public object Resolve(Type type, string name) =>
        Instance.Locate(type, withKey: name);

    public object ResolveViewModelForView(object view, Type viewModelType)
    {
        Page page = null;

        switch(view)
        {
            case Page viewAsPage:
                page = viewAsPage;
                break;
            case BindableObject bindable:
                page = bindable.GetValue(ViewModelLocator.AutowirePartialViewProperty) as Page;
                break;
            default:
                return Instance.Locate(viewModelType);
        }

        var navService = Instance.Locate<INavigationService>(withKey: PrismApplicationBase.NavigationServiceName);
        ((IPageAware)navService).Page = page;
        return Instance.Locate(viewModelType, new[] { navService });
    }
}

Once we've added this single class we only need to add to update our App as follows:

public partial class App : PrismApplicationBase
{
    protected override IContainerExtension CreateContainerExtension() =>
        new GraceContainerExtension();
}

As I mentioned, Prism's IOC abstraction only provides the most common functionality. This means that you could find an advanced scenario where you need direct access to the underlying container. To achieve a more complex registration, you can add an extension method like we provide in the Container specific packages:

public static class ContainerExtensions
{
    public static IInjectionScope GetContainer(this IContainerRegistry containerRegistry) =>
        ((IContainerExtension<IInjectionScope>)containerRegistry).Instance;
}

You can find a full working sample app on GitHub.

Prism 7.1 Preview 3

Today we released the 3rd Preview for Prism 7.1. This is a very significant release for us and contains some very exciting changes.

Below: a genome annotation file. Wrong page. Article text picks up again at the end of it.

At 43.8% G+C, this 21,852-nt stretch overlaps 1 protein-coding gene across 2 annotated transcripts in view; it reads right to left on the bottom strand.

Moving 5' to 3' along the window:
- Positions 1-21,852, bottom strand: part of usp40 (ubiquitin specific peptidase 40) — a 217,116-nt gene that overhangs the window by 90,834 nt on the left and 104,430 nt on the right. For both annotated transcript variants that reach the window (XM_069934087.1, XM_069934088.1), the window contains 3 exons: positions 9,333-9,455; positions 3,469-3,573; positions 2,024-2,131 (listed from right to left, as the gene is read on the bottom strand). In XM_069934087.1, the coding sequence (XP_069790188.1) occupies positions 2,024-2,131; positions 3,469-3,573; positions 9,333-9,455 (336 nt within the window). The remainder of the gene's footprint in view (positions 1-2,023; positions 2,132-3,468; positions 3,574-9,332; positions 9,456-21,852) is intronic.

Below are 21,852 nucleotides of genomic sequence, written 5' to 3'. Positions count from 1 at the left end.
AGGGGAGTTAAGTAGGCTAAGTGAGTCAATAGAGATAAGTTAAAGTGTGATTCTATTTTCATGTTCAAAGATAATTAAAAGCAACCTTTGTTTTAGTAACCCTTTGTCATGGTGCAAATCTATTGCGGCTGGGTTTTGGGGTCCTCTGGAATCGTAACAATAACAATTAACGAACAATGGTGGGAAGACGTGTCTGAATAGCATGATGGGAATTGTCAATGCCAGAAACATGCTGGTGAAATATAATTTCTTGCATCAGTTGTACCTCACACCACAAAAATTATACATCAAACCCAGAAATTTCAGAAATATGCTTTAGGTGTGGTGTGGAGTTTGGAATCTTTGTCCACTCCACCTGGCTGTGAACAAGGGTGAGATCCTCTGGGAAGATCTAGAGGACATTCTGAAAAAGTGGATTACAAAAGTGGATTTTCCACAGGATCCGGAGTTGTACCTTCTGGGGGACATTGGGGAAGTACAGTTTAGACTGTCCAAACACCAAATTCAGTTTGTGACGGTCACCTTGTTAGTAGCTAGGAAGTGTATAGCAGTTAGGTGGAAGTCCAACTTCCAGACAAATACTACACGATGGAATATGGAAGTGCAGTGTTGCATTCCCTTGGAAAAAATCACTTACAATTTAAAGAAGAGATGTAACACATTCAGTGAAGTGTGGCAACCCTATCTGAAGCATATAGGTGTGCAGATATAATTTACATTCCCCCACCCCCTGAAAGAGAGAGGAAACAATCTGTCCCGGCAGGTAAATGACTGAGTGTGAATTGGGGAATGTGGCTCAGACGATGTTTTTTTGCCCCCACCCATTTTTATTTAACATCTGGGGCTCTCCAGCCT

Forms Dependency Resolver

At Build we released a special preview for Xamarin Forms. In that preview we released the much awaited ability to use your Application's DI Container to resolve types inside of Xamarin Forms such as your Renderers or Platform Effects. It was a great feature but there were some issues caused on Android by the transition from a default constructor to one that requires the Android Context. Preview 3 fixes this by adding a specific Android target to each of the DI packages to handle passing the Context to the Container while resolving your Renderers.

We asked the community and while people were very torn on the subject, it was very overwhelming that using the DependencyResolver is something that should be configurable. As a result we've updated PrismApplication's constructor to accommodate this. First we removed the optional parameter for IPlatformInitializer and simply provided both a Default constructor and one that takes IPlatformInitializer. Second we added a new constructor that takes both IPlatformInitializer and a boolean to control whether we should set the DependencyResolver. As you may have guessed both of backwards compatible constructors call the new constructor, and by default will pass false to prevent PrismApplication from setting the DependencyResolver. 

Just as with Preview 2, you can still override SetDependencyResolver in order to provide your own logic.

Known Issues